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    Cutting Edge: How zebra fish holds the key to curing your back pain


    A protein found in the backbone of a zebra fish that helps it heal itself as it gets older may actually regenerate your backbone too. It can get rid of those terrible back and neck pains caused by degenerative discs in your spinal cord. How? The protein is also present in humans and the fish model of regeneration can help us understand how it can be harnessed better by humans too. Which means bye-bye to painkillers and surgical interventions.

    Considering the need to develop therapeutics that either stop disc degeneration or induce disc regeneration to get the healthy tissue back in the human spine, scientists at Pune’s Maharashtra Association for Cultivation of Science-Agharkar Research Institute (MACS-ARI) decided to study the zebrafish backbone. In aged fish, they found a protein, CCN2, that regenerates and heals discs in their backbone.

    (From left) Amey Rayrikar, Ganesh Wagh and Dr Chinmoy Patra.

    Accepted for publication in an international Journal Development, the findings are significant as this CCN2 protein is also present in humans. Dr Chinmoy Patra, senior scientist at ARI, says this regenerative potential of CCN2- (Cellular Communication Network factor 2) can be developed to treat degenerated human discs. Like humans, aged zebrafish develop natural disc degeneration at the cellular level. Dr Patra and his team found that the CCN2 protein promotes disc cell proliferation and survival.

    The healing potential of new research

    Nearly 60 per cent of the adult Indian population suffers from back or appendage pain due to disc degeneration. Most patients are prescribed painkillers, exercise/physical therapy, and lifestyle modifications, which provide symptomatic relief from the pain. Surgical treatments like spine fusion or disc replacement are done in severe cases.

    What is intervertebral disc degeneration?

    IVD degeneration (IVDD) is considered a major reason for back, neck and appendage pain, putting a considerable socio-economic burden on the clinical system. Historically, disc degeneration was believed to be associated only with ageing. However, recent studies suggest that it is also linked to genetic and health-related backgrounds. The human spine (backbone) consists of vertebrae, discs (also known as intervertebral discs or IVD) placed between two vertebrae, and a spinal cord running from the head to the end of the spine. In humans, with the progression of age, discs degenerate or become thinner naturally. This leads to lower back pain, neck pain, sciatica, disc hernia and others.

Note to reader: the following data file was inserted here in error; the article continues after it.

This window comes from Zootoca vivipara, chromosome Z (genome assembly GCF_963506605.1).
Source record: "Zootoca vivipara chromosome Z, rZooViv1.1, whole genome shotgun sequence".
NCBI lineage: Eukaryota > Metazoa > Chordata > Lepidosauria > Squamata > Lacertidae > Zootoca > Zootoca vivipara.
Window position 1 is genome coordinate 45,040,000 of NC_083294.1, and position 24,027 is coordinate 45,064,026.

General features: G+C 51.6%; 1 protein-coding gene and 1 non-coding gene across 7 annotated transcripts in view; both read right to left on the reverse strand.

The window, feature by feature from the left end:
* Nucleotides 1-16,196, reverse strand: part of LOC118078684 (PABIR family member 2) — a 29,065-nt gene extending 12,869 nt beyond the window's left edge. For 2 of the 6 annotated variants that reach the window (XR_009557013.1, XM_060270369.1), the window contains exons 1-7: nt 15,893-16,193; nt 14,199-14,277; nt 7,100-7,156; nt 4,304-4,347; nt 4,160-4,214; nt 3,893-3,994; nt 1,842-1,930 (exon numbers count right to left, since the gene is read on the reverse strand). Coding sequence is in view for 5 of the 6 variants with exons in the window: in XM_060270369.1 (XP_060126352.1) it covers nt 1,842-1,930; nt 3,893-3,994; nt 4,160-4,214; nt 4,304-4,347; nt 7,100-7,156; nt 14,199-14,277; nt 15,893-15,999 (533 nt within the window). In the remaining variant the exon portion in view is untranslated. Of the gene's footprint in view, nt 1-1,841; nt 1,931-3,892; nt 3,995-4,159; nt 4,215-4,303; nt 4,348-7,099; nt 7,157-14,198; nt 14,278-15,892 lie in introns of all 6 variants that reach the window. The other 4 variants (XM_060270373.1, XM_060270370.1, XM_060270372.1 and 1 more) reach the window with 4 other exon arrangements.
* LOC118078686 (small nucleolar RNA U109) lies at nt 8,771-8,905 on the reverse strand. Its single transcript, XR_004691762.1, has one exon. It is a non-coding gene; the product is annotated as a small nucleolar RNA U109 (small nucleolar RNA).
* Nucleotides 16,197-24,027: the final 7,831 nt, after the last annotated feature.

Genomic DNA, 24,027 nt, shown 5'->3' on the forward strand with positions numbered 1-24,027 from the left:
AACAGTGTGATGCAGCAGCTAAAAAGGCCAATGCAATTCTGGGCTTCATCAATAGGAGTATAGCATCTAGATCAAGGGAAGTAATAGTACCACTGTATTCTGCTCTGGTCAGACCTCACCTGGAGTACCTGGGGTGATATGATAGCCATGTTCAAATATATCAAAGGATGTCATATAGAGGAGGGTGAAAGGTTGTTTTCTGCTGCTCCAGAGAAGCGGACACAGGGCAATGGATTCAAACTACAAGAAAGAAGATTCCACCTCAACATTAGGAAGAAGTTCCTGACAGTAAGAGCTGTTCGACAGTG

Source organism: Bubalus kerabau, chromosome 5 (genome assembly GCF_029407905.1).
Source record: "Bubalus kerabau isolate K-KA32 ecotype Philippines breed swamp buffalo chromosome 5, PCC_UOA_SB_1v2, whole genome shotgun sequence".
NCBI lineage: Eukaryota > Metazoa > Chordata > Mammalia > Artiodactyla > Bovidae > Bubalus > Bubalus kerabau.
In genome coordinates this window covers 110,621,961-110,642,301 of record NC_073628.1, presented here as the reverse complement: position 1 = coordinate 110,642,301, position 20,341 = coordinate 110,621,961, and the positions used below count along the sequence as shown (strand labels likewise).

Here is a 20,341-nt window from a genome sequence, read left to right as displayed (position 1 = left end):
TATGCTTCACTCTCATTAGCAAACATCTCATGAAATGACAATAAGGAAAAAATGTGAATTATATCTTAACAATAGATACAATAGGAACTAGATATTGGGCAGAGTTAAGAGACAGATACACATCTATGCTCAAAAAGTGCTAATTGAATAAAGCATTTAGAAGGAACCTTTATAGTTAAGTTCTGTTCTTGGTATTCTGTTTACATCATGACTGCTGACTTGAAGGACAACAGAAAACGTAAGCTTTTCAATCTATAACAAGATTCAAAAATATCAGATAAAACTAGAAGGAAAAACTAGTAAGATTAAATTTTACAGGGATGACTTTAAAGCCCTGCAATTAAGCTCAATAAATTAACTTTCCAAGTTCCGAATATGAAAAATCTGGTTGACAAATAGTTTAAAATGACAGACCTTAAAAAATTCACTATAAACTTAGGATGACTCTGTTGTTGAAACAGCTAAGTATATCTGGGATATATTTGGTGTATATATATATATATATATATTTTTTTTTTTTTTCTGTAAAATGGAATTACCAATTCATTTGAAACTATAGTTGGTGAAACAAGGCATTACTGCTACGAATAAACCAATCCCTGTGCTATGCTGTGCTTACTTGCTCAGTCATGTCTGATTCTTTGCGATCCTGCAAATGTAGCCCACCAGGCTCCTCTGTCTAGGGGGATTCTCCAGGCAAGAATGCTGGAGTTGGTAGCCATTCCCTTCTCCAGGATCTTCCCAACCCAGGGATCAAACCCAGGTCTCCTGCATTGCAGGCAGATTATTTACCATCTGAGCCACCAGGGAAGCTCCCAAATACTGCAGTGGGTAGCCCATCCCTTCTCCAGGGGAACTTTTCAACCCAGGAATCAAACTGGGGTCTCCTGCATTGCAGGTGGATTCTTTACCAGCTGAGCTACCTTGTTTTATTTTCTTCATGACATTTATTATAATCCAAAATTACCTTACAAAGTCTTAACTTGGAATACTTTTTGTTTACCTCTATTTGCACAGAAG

In Nature’s Bone Research journal (Aug 2021), researchers from the University of Bristol showed evidence of osteoporosis in aged zebrafish and said that as the global population ages, a substantial increase in morbidity due to degenerative diseases and back pain was expected. “This increase emphasises the importance of improving our understanding of the causes of IVDD and its relationship with other common degenerative conditions to revise or further develop novel therapeutic strategies,” they said.

    Why use the zebrafish model?

    Knowledge of disc pathophysiology is necessary to develop a novel pharmacological strategy to overcome back or appendage pain due to disc degeneration. Since humans can’t be used for experimental study, scientists use a variety of animal models. “Our present study used zebrafish (a small 2.5 to 3 cm long freshwater fish mostly abundant in the paddy field of eastern states of India) as a model organism. Zebrafish carry all the organs present in humans except the lungs and are genetically as well as physiologically pretty similar to humans. Further, similar to humans, their spines also consist of vertebrae, discs and a spinal cord, and discs degenerate. This evidence suggests zebrafish are a suitable animal model to identify pro-regenerative molecules that can induce regeneration in degenerated discs,” Dr Patra says.

    How body processes can heal discs

    Scientists sought to explore the processes involved in the maintenance of young discs and the pathophysiology in the aged discs, using zebrafish as a model organism. Their study shows that the structure of zebrafish discs is similar to human discs. Like humans, aged zebrafish develop natural disc degeneration at the cellular level. They found that the CCN2 protein promotes disc cell proliferation and survival. Most importantly, Dr Patra’s team discovered that in aged zebrafish, CCN2 treatment promotes regeneration in the degenerated discs and brings it back to a healthy state. “We found through genetic and biochemical approaches that CCN2a maintains the cell turnover in adult IVDs and can induce regeneration in degenerated IVDs. Our study shows that CCN2a is a crucial secreted molecule in IVD maintenance. This study enriches our understanding of the cellular and molecular mechanisms,” Dr Patra adds.





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